“The Exchange” & “The Bogdanov Family”
In Cologne, a personal assistant is kidnapped and forced to reveal his employer’s meeting schedule. In Paris, a beautiful, young Muscovite named Assia Donkova flirts with painter Julian Morgan. In Saint-Germain-En-Laye, deadly gunfire erupts as rival gangsters fight over the contents of a silver gym bag. How do all these pieces fit together? And what are Assia and Julian’s roles in this?
I’m not ashamed to admit I was lost for the first ten pages or so of this double volume of Alpha, but I never once considered giving up on the book. Pacal Renard and Youri Jigounov’s story of corruption, betrayal, and love is compelling reading--even when you’re confused as to what’s going on. It draws you in and won’t let you go. It’s a complicated thriller in the best sense of both words. You have to use your brain to keep track of the plot twists and the characters’ motivations.
Renard effortlessly juggles the political and human elements of the story. In between scenes explaining the connections linking the Russian government and the Mob, you get moments detailing the growing attraction between the very-married Assia and Julian.
Julian is an interesting character. The hero of the piece, he really doesn’t come to the forefront of the story until eight pages in (considering each page has an average of ten panels, quite a bit of plot and characters has been accumulated by that point). He has to work to stand out. Fortunately he’s charming, intelligent, a bit of a romantic, and loyal--though there’s some question as to where that loyalty will lead him.
As ominous as the plot might sound, the script is not without humor. The scene in which a Russian CIA informant tries to seduce Julian is amusing and sexy, and it gives readers important information about both characters.
One of the strengths of this volume is how every element has a place in the plot and ties into another piece of the puzzle. There are no unnecessary bits in the story. There is, however, one glaring coincidence that moves the plot forward--but since it works so well, I’m inclined to forgive the authors for introducing it.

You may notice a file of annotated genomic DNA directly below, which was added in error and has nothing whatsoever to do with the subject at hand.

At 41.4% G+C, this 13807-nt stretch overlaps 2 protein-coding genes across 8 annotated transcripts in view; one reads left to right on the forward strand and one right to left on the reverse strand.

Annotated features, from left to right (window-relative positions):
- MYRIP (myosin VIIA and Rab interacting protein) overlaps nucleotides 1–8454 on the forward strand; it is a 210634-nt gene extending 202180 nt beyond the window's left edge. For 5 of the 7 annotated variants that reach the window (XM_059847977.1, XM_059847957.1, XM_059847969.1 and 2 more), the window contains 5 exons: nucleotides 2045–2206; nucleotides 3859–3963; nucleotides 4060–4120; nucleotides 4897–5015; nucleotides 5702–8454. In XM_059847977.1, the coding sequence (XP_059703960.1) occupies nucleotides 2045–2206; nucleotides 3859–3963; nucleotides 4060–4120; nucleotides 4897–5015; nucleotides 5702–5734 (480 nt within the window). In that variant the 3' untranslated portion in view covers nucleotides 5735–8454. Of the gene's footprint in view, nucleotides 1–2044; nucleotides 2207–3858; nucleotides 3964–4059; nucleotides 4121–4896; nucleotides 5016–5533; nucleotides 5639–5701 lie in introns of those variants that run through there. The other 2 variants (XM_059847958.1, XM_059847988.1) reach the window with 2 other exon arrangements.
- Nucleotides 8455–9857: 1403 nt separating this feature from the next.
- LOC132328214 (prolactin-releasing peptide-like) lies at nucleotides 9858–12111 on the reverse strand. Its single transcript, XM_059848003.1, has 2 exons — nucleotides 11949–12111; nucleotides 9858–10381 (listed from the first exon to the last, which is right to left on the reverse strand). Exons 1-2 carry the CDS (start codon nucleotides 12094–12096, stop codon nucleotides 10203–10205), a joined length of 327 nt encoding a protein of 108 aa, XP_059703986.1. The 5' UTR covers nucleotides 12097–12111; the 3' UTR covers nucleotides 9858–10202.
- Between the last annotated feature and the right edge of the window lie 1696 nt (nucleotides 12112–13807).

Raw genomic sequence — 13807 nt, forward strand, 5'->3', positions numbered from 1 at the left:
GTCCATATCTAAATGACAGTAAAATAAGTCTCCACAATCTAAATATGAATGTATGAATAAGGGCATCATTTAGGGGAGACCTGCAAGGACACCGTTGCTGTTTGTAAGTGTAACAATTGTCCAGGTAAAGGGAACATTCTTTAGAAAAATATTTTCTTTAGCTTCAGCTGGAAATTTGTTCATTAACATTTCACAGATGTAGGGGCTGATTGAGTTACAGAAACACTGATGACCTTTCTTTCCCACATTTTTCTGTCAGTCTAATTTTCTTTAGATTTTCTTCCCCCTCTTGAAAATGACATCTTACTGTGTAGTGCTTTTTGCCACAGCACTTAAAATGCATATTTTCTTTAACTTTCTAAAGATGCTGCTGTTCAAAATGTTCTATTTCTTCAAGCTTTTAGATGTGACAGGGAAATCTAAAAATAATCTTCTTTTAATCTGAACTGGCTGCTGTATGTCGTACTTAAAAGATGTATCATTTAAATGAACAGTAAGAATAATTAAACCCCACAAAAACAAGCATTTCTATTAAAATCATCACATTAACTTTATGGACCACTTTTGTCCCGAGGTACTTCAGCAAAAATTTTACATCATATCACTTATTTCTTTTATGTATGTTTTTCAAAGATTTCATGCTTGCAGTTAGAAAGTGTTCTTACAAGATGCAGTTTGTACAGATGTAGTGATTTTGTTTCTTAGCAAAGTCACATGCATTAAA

Given that this is a thriller, there’s shooting, blood, and sex. As always, though, Cinebook tones it down from the original version. Even in this expurgated version, Youri Jigounav does a superb job on the action scenes. For instance, with a minimum of panels, he conveys the speed and excitement of a car and motorcycle chase. Yet his quiet moments are beautiful too. The successive expressions on Assia and Julian’s faces as she seduces him convey their thoughts without words.
The amount of detail Jigounav puts into a panel is incredible! The angel at the museum and the relief work on the front of the building are just two examples of the care taken to get it right. You can compare the drawings with the originals via good old Google and they match almost perfectly. He doesn’t take shortcuts to establish background realism. The outfit Julian wears when he first meets Assia--which consists of a patterned vest, checked scarf, and striped vest and pants--also shows off Jigounav’s love of fine line work.
One minor quibble I have with the art is that two of the male characters have the same general build and coloring. It takes more than a quick glance to differentiate between them. Overall, however, there’s a nice variety of body types on display.
If you, or someone you know, enjoy the Bourne series, James Bond, or other books and movies of that ilk, then run, do not walk, to pick up a copy of Alpha Volume One (aka The Exchange).
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